Abstract

Motivation: In the pursuits of mechanistic understanding of cell differentiation, it is often necessary to compare multiple differentiation processes triggered by different external stimuli and internal perturbations. Available methods for comparing temporal gene expression patterns are limited to a gene-by-gene approach, which ignores co-expression information and thus is sensitive to measurement noise.

Methods: We present a method for co-expression network based comparison of temporal expression patterns (NACEP). NACEP compares the temporal patterns of a gene between two experimental conditions, taking into consideration all of the possible co-expression modules that this gene may participate in. The NACEP program is available at http://biocomp.bioen.uiuc.edu/nacep.

Results: We applied NACEP to analyze retinoid acid (RA)-induced differentiation of embryonic stem (ES) cells. The analysis suggests that RA may facilitate neural differentiation by inducing the shh and insulin receptor pathways. NACEP was also applied to compare the temporal responses of seven RNA inhibition (RNAi) experiments. As proof of concept, we demonstrate that the difference in the temporal responses to RNAi treatments can be used to derive interaction relationships of transcription factors (TFs), and therefore infer regulatory modules within a transcription network. In particular, the analysis suggested a novel regulatory relationship between two pluripotency regulators, Esrrb and Tbx3, which was supported by in vivo binding of Esrrb to the promoter of Tbx3.

Availability: The NACEP program and the supplementary documents are available at http://biocomp.bioen.uiuc.edu/nacep.

Contact:szhong@illinois.edu

Supplementary information:Supplementary data are available at Bioinformatics online.

1 INTRODUCTION

Embryonic stem (ES) cells are capable of differentiating into all cell types in an adult body, and can be triggered by different external and internal signals (Ivanova et al., 2006). One of the major themes in ES cell research is to find efficient ways of guiding ES cells to differentiate into a desired cell type. We chose to approach this theme by comparing the differentiation processes triggered by different external stimuli or internal perturbations.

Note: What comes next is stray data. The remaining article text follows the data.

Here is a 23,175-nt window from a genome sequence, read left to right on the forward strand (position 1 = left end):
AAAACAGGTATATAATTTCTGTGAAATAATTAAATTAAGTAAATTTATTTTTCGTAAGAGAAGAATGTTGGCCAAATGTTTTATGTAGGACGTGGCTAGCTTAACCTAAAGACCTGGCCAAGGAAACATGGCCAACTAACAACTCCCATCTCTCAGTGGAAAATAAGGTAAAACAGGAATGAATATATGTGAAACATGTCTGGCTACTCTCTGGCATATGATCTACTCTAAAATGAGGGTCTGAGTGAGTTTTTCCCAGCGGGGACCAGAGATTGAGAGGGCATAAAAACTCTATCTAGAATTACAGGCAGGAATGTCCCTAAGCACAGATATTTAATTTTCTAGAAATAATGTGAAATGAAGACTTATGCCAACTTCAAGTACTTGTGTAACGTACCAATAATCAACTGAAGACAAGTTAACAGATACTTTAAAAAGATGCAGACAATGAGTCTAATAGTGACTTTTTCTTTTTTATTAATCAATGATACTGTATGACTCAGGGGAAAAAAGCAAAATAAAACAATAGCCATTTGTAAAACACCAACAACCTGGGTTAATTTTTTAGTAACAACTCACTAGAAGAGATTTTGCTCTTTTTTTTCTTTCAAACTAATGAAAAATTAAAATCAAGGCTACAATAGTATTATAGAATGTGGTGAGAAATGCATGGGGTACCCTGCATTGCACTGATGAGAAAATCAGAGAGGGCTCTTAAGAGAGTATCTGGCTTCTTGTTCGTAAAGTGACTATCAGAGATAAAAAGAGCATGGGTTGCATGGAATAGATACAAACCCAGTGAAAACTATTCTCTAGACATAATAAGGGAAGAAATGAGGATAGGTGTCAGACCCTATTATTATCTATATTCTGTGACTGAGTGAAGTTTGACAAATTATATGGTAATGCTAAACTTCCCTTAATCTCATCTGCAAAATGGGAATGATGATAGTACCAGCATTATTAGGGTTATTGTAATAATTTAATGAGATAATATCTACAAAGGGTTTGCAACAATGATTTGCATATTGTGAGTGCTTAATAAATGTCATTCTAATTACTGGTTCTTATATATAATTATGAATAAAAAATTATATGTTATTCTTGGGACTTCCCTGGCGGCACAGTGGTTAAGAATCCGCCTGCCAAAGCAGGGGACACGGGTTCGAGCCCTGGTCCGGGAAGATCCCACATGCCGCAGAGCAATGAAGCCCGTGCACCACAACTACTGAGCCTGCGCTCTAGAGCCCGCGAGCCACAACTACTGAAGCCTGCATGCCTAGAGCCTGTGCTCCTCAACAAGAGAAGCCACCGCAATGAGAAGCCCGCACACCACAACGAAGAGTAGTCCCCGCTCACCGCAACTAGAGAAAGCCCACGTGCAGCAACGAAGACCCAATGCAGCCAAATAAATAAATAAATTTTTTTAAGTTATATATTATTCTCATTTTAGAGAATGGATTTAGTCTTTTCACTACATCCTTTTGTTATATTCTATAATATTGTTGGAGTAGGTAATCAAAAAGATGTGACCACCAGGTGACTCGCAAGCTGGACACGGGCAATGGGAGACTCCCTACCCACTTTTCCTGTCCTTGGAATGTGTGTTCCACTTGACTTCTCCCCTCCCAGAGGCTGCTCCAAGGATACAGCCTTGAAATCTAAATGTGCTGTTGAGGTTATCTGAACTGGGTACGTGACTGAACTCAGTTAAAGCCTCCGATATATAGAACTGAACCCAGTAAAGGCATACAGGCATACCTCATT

Differentiating mouse ES cells by withdrawing certain growth factors [usually leukemia inhibitory factor (LIF)] leads to generating a mixture of all cell types (spontaneous differentiation) (Hong et al., 2009). Alternatively, exposing ES cells to certain growth factors can lead to enrichment of certain cell lineages during differentiation. Examples include retinoid acid (RA)-induced differentiation that enriches neuronal cells (Jones-Villeneuve et al., 1983), and activin-induced differentiation that enriches mesendoderm cells (Sulzbacher et al., 2009). Besides growth factors, repressing individual regulatory proteins can also induce differentiation. Although we previously showed that the repression of a chromatin modeling factor may encourage ES cells to differentiate and express neural markers (Hong et al., 2009), in general, it is not clear whether the repression of ES cell regulators may encourage differentiation toward any specific cell lineages (Lu et al., 2009).